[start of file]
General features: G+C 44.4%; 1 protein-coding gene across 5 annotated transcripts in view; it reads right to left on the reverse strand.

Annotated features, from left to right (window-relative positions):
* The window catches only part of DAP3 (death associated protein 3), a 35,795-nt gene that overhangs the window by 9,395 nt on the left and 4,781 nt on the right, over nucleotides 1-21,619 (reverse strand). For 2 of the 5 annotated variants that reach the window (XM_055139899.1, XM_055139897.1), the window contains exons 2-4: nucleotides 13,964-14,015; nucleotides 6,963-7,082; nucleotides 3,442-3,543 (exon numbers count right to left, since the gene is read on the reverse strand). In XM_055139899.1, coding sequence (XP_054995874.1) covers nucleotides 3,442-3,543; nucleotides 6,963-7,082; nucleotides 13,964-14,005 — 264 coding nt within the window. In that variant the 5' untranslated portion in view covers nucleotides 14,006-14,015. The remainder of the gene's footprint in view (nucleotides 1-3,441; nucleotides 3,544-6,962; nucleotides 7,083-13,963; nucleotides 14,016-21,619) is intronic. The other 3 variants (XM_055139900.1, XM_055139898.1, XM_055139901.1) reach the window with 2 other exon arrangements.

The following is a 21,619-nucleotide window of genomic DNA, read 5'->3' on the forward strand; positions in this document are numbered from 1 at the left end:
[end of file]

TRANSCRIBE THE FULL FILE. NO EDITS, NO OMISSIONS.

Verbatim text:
General features: G+C 44.4%; 1 protein-coding gene across 5 annotated transcripts in view; it reads right to left on the reverse strand.

Annotated features, from left to right (window-relative positions):
* The window catches only part of DAP3 (death associated protein 3), a 35,795-nt gene that overhangs the window by 9,395 nt on the left and 4,781 nt on the right, over nucleotides 1-21,619 (reverse strand). For 2 of the 5 annotated variants that reach the window (XM_055139899.1, XM_055139897.1), the window contains exons 2-4: nucleotides 13,964-14,015; nucleotides 6,963-7,082; nucleotides 3,442-3,543 (exon numbers count right to left, since the gene is read on the reverse strand). In XM_055139899.1, coding sequence (XP_054995874.1) covers nucleotides 3,442-3,543; nucleotides 6,963-7,082; nucleotides 13,964-14,005 — 264 coding nt within the window. In that variant the 5' untranslated portion in view covers nucleotides 14,006-14,015. The remainder of the gene's footprint in view (nucleotides 1-3,441; nucleotides 3,544-6,962; nucleotides 7,083-13,963; nucleotides 14,016-21,619) is intronic. The other 3 variants (XM_055139900.1, XM_055139898.1, XM_055139901.1) reach the window with 2 other exon arrangements.

The following is a 21,619-nucleotide window of genomic DNA, read 5'->3' on the forward strand; positions in this document are numbered from 1 at the left end: